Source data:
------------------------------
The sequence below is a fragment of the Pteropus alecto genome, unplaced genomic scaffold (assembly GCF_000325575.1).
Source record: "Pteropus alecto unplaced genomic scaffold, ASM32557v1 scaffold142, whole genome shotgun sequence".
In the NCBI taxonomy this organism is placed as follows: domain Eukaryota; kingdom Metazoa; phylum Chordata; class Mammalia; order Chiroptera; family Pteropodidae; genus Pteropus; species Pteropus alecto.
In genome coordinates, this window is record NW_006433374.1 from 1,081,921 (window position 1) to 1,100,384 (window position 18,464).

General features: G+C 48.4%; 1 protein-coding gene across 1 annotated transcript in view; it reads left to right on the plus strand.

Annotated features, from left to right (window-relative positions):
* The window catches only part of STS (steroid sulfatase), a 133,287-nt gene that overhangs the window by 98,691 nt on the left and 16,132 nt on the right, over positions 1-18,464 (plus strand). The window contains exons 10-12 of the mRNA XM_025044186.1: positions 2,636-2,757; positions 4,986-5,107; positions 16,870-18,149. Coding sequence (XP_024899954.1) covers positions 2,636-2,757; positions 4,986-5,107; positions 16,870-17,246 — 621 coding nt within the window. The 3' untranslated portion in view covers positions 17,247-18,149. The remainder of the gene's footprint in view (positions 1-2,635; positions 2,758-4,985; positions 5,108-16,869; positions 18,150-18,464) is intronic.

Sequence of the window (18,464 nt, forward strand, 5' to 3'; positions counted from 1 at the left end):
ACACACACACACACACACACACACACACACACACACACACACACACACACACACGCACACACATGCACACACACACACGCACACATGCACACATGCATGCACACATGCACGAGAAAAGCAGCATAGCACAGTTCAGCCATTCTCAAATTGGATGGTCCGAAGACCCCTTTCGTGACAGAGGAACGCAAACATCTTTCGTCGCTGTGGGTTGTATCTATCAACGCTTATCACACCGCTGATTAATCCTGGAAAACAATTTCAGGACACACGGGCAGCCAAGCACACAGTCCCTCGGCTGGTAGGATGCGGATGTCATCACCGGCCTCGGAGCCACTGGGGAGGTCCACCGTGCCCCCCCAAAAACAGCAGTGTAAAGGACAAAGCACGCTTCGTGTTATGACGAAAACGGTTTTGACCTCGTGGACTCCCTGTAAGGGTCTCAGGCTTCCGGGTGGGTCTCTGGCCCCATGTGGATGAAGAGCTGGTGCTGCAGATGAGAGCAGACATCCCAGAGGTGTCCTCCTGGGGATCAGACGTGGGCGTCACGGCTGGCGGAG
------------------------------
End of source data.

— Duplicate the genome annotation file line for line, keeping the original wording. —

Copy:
The sequence below is a fragment of the Pteropus alecto genome, unplaced genomic scaffold (assembly GCF_000325575.1).
Source record: "Pteropus alecto unplaced genomic scaffold, ASM32557v1 scaffold142, whole genome shotgun sequence".
In the NCBI taxonomy this organism is placed as follows: domain Eukaryota; kingdom Metazoa; phylum Chordata; class Mammalia; order Chiroptera; family Pteropodidae; genus Pteropus; species Pteropus alecto.
In genome coordinates, this window is record NW_006433374.1 from 1,081,921 (window position 1) to 1,100,384 (window position 18,464).

General features: G+C 48.4%; 1 protein-coding gene across 1 annotated transcript in view; it reads left to right on the plus strand.

Annotated features, from left to right (window-relative positions):
* The window catches only part of STS (steroid sulfatase), a 133,287-nt gene that overhangs the window by 98,691 nt on the left and 16,132 nt on the right, over positions 1-18,464 (plus strand). The window contains exons 10-12 of the mRNA XM_025044186.1: positions 2,636-2,757; positions 4,986-5,107; positions 16,870-18,149. Coding sequence (XP_024899954.1) covers positions 2,636-2,757; positions 4,986-5,107; positions 16,870-17,246 — 621 coding nt within the window. The 3' untranslated portion in view covers positions 17,247-18,149. The remainder of the gene's footprint in view (positions 1-2,635; positions 2,758-4,985; positions 5,108-16,869; positions 18,150-18,464) is intronic.

Sequence of the window (18,464 nt, forward strand, 5' to 3'; positions counted from 1 at the left end):
ACACACACACACACACACACACACACACACACACACACACACACACACACACACGCACACACATGCACACACACACACGCACACATGCACACATGCATGCACACATGCACGAGAAAAGCAGCATAGCACAGTTCAGCCATTCTCAAATTGGATGGTCCGAAGACCCCTTTCGTGACAGAGGAACGCAAACATCTTTCGTCGCTGTGGGTTGTATCTATCAACGCTTATCACACCGCTGATTAATCCTGGAAAACAATTTCAGGACACACGGGCAGCCAAGCACACAGTCCCTCGGCTGGTAGGATGCGGATGTCATCACCGGCCTCGGAGCCACTGGGGAGGTCCACCGTGCCCCCCCAAAAACAGCAGTGTAAAGGACAAAGCACGCTTCGTGTTATGACGAAAACGGTTTTGACCTCGTGGACTCCCTGTAAGGGTCTCAGGCTTCCGGGTGGGTCTCTGGCCCCATGTGGATGAAGAGCTGGTGCTGCAGATGAGAGCAGACATCCCAGAGGTGTCCTCCTGGGGATCAGACGTGGGCGTCACGGCTGGCGGAG